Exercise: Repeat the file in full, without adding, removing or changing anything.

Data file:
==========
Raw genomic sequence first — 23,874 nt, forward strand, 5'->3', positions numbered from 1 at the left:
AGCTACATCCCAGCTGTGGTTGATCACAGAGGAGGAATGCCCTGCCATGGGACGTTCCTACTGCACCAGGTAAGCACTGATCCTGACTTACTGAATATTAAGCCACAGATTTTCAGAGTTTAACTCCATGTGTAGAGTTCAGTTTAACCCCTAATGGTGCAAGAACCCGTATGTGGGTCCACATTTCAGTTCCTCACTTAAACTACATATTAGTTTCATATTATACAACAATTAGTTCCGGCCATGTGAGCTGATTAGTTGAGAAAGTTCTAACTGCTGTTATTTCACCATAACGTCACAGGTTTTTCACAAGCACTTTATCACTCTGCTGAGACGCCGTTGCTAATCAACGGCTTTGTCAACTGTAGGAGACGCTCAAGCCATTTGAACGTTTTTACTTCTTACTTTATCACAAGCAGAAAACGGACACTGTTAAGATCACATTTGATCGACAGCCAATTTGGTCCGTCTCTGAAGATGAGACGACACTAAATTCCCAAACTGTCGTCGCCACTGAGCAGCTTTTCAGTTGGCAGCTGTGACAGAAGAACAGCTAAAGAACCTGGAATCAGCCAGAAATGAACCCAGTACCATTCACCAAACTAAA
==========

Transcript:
Raw genomic sequence first — 23,874 nt, forward strand, 5'->3', positions numbered from 1 at the left:
AGCTACATCCCAGCTGTGGTTGATCACAGAGGAGGAATGCCCTGCCATGGGACGTTCCTACTGCACCAGGTAAGCACTGATCCTGACTTACTGAATATTAAGCCACAGATTTTCAGAGTTTAACTCCATGTGTAGAGTTCAGTTTAACCCCTAATGGTGCAAGAACCCGTATGTGGGTCCACATTTCAGTTCCTCACTTAAACTACATATTAGTTTCATATTATACAACAATTAGTTCCGGCCATGTGAGCTGATTAGTTGAGAAAGTTCTAACTGCTGTTATTTCACCATAACGTCACAGGTTTTTCACAAGCACTTTATCACTCTGCTGAGACGCCGTTGCTAATCAACGGCTTTGTCAACTGTAGGAGACGCTCAAGCCATTTGAACGTTTTTACTTCTTACTTTATCACAAGCAGAAAACGGACACTGTTAAGATCACATTTGATCGACAGCCAATTTGGTCCGTCTCTGAAGATGAGACGACACTAAATTCCCAAACTGTCGTCGCCACTGAGCAGCTTTTCAGTTGGCAGCTGTGACAGAAGAACAGCTAAAGAACCTGGAATCAGCCAGAAATGAACCCAGTACCATTCACCAAACTAAA